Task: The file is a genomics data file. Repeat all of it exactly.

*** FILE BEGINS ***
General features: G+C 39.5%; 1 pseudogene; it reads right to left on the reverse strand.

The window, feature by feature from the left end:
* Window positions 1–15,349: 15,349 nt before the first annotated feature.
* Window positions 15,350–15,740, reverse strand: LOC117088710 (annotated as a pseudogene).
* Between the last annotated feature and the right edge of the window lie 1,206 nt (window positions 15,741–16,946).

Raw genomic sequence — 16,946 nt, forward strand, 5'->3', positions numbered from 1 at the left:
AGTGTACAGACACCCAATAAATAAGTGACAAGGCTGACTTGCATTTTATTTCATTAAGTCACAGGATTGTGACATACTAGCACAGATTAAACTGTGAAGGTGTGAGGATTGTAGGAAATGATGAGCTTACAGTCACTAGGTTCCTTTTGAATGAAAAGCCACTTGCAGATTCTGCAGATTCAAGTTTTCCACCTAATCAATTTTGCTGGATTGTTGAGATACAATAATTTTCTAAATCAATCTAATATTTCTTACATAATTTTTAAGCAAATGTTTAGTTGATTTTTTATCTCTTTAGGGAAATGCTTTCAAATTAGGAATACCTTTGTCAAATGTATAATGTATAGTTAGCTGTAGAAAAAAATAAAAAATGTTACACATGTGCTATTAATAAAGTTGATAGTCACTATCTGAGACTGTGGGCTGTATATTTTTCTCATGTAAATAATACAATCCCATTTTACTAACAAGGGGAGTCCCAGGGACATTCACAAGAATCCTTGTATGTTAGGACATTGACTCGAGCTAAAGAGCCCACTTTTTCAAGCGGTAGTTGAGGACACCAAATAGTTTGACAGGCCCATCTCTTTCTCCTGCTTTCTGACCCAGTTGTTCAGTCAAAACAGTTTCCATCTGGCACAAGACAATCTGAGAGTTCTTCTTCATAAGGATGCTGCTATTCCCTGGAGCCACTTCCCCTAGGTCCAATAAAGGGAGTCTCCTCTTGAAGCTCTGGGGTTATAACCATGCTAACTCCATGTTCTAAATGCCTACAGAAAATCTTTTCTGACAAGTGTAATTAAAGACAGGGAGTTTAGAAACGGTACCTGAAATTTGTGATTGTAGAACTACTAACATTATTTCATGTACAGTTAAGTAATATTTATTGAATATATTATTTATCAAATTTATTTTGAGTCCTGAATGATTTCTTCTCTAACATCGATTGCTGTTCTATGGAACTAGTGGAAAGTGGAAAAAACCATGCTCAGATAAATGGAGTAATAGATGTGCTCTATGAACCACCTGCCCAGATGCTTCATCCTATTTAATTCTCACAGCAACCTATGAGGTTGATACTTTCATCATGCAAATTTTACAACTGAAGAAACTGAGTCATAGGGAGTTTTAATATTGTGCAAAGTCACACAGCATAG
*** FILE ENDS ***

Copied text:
General features: G+C 39.5%; 1 pseudogene; it reads right to left on the reverse strand.

The window, feature by feature from the left end:
* Window positions 1–15,349: 15,349 nt before the first annotated feature.
* Window positions 15,350–15,740, reverse strand: LOC117088710 (annotated as a pseudogene).
* Between the last annotated feature and the right edge of the window lie 1,206 nt (window positions 15,741–16,946).

Raw genomic sequence — 16,946 nt, forward strand, 5'->3', positions numbered from 1 at the left:
AGTGTACAGACACCCAATAAATAAGTGACAAGGCTGACTTGCATTTTATTTCATTAAGTCACAGGATTGTGACATACTAGCACAGATTAAACTGTGAAGGTGTGAGGATTGTAGGAAATGATGAGCTTACAGTCACTAGGTTCCTTTTGAATGAAAAGCCACTTGCAGATTCTGCAGATTCAAGTTTTCCACCTAATCAATTTTGCTGGATTGTTGAGATACAATAATTTTCTAAATCAATCTAATATTTCTTACATAATTTTTAAGCAAATGTTTAGTTGATTTTTTATCTCTTTAGGGAAATGCTTTCAAATTAGGAATACCTTTGTCAAATGTATAATGTATAGTTAGCTGTAGAAAAAAATAAAAAATGTTACACATGTGCTATTAATAAAGTTGATAGTCACTATCTGAGACTGTGGGCTGTATATTTTTCTCATGTAAATAATACAATCCCATTTTACTAACAAGGGGAGTCCCAGGGACATTCACAAGAATCCTTGTATGTTAGGACATTGACTCGAGCTAAAGAGCCCACTTTTTCAAGCGGTAGTTGAGGACACCAAATAGTTTGACAGGCCCATCTCTTTCTCCTGCTTTCTGACCCAGTTGTTCAGTCAAAACAGTTTCCATCTGGCACAAGACAATCTGAGAGTTCTTCTTCATAAGGATGCTGCTATTCCCTGGAGCCACTTCCCCTAGGTCCAATAAAGGGAGTCTCCTCTTGAAGCTCTGGGGTTATAACCATGCTAACTCCATGTTCTAAATGCCTACAGAAAATCTTTTCTGACAAGTGTAATTAAAGACAGGGAGTTTAGAAACGGTACCTGAAATTTGTGATTGTAGAACTACTAACATTATTTCATGTACAGTTAAGTAATATTTATTGAATATATTATTTATCAAATTTATTTTGAGTCCTGAATGATTTCTTCTCTAACATCGATTGCTGTTCTATGGAACTAGTGGAAAGTGGAAAAAACCATGCTCAGATAAATGGAGTAATAGATGTGCTCTATGAACCACCTGCCCAGATGCTTCATCCTATTTAATTCTCACAGCAACCTATGAGGTTGATACTTTCATCATGCAAATTTTACAACTGAAGAAACTGAGTCATAGGGAGTTTTAATATTGTGCAAAGTCACACAGCATAG